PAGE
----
The Borough of Fenwick (pdf) in Old Saybrook has long had its own nondenominational house of worship, St. Mary’s-by-the-Sea. Religious services for the Fenwick summer community were initially led by Rev. Francis Goodwin in his own home. A leader of both Hartford and Fenwick society and an amateur architect, Rev. Francis Goodwin (1839-1923) championed the development of more parks in Hartford as the city’s first commissioner of parks. In 1883, Rev. Goodwin designed and built a small chapel on his property for Sunday worship. By 1886, the chapel was too small to accommodate the number of worshipers, so it was moved to its current location (30 Agawam Avenue) and enlarged with additional pews and a bell tower. St. Mary’s-by-the-Sea is a Shingle style structure, as are so many of the Fenwick summer cottages. You can read more about St. Mary’s-by-the-Sea in Marion Hepburn Grant’s The Fenwick Story (Connecticut Historical Society, 1974), pages 37-49.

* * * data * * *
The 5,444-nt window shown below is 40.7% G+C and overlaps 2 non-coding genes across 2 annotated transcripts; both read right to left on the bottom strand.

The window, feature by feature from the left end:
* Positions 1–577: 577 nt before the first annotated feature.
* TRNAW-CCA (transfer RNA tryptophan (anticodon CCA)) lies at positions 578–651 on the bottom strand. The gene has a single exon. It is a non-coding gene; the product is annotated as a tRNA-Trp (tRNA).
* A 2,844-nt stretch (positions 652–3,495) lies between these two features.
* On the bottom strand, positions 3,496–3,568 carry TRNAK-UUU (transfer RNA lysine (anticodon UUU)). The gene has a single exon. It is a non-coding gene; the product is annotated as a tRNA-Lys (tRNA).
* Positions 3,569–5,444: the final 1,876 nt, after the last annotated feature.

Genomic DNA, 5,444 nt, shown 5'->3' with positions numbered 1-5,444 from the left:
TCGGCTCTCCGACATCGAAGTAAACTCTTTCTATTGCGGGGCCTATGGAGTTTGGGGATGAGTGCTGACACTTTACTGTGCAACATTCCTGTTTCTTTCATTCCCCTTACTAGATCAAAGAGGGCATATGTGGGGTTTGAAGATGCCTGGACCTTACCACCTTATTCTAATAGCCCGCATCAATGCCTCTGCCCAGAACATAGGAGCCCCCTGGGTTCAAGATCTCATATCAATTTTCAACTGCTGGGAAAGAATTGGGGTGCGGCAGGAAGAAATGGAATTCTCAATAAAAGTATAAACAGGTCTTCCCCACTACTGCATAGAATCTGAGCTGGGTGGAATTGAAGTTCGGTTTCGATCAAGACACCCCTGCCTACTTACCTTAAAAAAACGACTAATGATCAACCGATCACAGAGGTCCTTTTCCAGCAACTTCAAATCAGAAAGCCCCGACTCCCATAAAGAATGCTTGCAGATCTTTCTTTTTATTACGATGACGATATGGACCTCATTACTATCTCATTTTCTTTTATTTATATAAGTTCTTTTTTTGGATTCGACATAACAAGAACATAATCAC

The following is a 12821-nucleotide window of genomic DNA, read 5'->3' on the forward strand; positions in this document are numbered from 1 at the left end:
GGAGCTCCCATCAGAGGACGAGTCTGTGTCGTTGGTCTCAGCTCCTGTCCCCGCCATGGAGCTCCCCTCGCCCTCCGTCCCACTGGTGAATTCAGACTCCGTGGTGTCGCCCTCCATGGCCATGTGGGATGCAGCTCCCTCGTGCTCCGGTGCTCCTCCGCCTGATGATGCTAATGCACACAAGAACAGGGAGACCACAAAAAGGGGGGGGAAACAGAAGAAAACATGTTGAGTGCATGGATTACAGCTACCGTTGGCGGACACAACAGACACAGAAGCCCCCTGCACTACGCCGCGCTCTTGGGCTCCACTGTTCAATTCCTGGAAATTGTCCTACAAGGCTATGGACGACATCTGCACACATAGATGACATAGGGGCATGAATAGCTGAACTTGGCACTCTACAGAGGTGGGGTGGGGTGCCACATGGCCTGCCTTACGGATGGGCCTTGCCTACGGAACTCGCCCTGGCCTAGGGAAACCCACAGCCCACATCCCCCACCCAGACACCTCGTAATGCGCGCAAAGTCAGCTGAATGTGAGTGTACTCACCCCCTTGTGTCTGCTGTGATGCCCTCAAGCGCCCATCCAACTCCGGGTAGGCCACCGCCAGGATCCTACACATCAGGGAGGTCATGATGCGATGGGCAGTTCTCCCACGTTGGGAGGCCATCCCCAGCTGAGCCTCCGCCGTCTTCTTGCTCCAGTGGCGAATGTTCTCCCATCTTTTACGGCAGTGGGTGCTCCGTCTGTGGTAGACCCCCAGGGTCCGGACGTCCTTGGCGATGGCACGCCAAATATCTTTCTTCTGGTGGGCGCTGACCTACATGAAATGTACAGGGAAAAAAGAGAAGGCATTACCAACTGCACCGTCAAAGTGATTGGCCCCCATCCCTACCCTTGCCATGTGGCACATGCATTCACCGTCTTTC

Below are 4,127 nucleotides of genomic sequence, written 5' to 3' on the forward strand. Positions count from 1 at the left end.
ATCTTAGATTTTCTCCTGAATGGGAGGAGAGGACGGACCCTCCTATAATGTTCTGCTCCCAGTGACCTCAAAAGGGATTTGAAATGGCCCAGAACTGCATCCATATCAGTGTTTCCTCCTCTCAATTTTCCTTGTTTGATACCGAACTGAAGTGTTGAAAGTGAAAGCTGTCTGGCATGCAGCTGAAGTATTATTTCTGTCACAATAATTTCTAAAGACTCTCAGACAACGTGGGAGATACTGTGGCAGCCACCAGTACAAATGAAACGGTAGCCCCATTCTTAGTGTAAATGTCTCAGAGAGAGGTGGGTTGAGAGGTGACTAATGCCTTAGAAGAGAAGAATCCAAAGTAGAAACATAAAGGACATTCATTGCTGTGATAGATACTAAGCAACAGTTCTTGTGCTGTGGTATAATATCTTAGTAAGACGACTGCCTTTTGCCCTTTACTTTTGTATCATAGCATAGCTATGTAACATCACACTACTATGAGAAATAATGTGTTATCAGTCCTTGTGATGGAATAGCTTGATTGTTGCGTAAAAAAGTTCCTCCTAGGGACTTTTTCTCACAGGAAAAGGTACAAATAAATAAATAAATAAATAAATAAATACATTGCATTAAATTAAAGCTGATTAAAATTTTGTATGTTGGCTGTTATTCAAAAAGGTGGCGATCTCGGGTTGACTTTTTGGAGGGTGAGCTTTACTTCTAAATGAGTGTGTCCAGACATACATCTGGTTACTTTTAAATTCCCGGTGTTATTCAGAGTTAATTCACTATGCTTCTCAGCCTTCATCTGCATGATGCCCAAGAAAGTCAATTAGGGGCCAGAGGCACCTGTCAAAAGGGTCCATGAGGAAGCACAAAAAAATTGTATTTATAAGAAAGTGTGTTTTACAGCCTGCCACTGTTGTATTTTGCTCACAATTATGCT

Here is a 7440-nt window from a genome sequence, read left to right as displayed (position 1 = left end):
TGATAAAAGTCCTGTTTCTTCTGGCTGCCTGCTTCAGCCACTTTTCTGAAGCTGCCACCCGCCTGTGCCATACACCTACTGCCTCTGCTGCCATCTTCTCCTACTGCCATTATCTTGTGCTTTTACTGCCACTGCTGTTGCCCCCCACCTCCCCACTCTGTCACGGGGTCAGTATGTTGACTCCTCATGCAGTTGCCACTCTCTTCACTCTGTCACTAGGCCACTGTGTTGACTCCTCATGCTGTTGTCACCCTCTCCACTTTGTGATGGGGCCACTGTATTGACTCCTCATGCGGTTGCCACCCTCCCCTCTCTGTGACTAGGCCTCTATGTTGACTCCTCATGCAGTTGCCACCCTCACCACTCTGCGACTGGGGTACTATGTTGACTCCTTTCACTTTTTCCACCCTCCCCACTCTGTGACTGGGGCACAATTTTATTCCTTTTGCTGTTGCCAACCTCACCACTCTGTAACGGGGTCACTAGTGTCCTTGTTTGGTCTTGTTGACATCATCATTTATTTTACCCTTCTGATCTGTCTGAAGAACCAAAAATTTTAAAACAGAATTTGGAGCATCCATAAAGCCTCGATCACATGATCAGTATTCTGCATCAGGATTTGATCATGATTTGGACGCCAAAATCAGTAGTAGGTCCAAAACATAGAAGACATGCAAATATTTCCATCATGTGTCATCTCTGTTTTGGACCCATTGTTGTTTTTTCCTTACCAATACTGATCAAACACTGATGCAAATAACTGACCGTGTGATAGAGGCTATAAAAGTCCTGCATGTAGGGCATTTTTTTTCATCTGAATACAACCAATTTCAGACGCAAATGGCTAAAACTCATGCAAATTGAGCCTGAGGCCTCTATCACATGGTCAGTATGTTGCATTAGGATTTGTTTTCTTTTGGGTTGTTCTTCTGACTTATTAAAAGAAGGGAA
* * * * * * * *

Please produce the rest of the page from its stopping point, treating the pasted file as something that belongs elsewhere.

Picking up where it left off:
Churches, Old Saybrook, Shingle Style